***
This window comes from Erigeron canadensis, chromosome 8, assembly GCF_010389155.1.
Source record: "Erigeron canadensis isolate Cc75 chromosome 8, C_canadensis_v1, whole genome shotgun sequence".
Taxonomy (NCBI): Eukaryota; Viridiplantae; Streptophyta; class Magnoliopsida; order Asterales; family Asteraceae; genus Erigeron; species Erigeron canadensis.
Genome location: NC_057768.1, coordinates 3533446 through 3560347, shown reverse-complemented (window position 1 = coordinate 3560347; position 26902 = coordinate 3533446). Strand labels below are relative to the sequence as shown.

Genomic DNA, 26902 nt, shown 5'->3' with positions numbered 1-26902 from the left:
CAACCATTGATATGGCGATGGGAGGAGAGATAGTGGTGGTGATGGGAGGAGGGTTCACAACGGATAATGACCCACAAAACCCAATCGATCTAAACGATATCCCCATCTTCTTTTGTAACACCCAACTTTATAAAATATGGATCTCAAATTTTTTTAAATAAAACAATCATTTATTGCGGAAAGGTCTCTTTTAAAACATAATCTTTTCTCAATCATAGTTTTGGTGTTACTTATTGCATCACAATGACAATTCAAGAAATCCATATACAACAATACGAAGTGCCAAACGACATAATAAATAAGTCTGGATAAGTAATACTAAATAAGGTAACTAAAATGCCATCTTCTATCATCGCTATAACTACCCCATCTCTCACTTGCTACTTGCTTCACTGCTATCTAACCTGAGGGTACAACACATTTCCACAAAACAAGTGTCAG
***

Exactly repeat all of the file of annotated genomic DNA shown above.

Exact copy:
This window comes from Erigeron canadensis, chromosome 8, assembly GCF_010389155.1.
Source record: "Erigeron canadensis isolate Cc75 chromosome 8, C_canadensis_v1, whole genome shotgun sequence".
Taxonomy (NCBI): Eukaryota; Viridiplantae; Streptophyta; class Magnoliopsida; order Asterales; family Asteraceae; genus Erigeron; species Erigeron canadensis.
Genome location: NC_057768.1, coordinates 3533446 through 3560347, shown reverse-complemented (window position 1 = coordinate 3560347; position 26902 = coordinate 3533446). Strand labels below are relative to the sequence as shown.

Genomic DNA, 26902 nt, shown 5'->3' with positions numbered 1-26902 from the left:
CAACCATTGATATGGCGATGGGAGGAGAGATAGTGGTGGTGATGGGAGGAGGGTTCACAACGGATAATGACCCACAAAACCCAATCGATCTAAACGATATCCCCATCTTCTTTTGTAACACCCAACTTTATAAAATATGGATCTCAAATTTTTTTAAATAAAACAATCATTTATTGCGGAAAGGTCTCTTTTAAAACATAATCTTTTCTCAATCATAGTTTTGGTGTTACTTATTGCATCACAATGACAATTCAAGAAATCCATATACAACAATACGAAGTGCCAAACGACATAATAAATAAGTCTGGATAAGTAATACTAAATAAGGTAACTAAAATGCCATCTTCTATCATCGCTATAACTACCCCATCTCTCACTTGCTACTTGCTTCACTGCTATCTAACCTGAGGGTACAACACATTTCCACAAAACAAGTGTCAG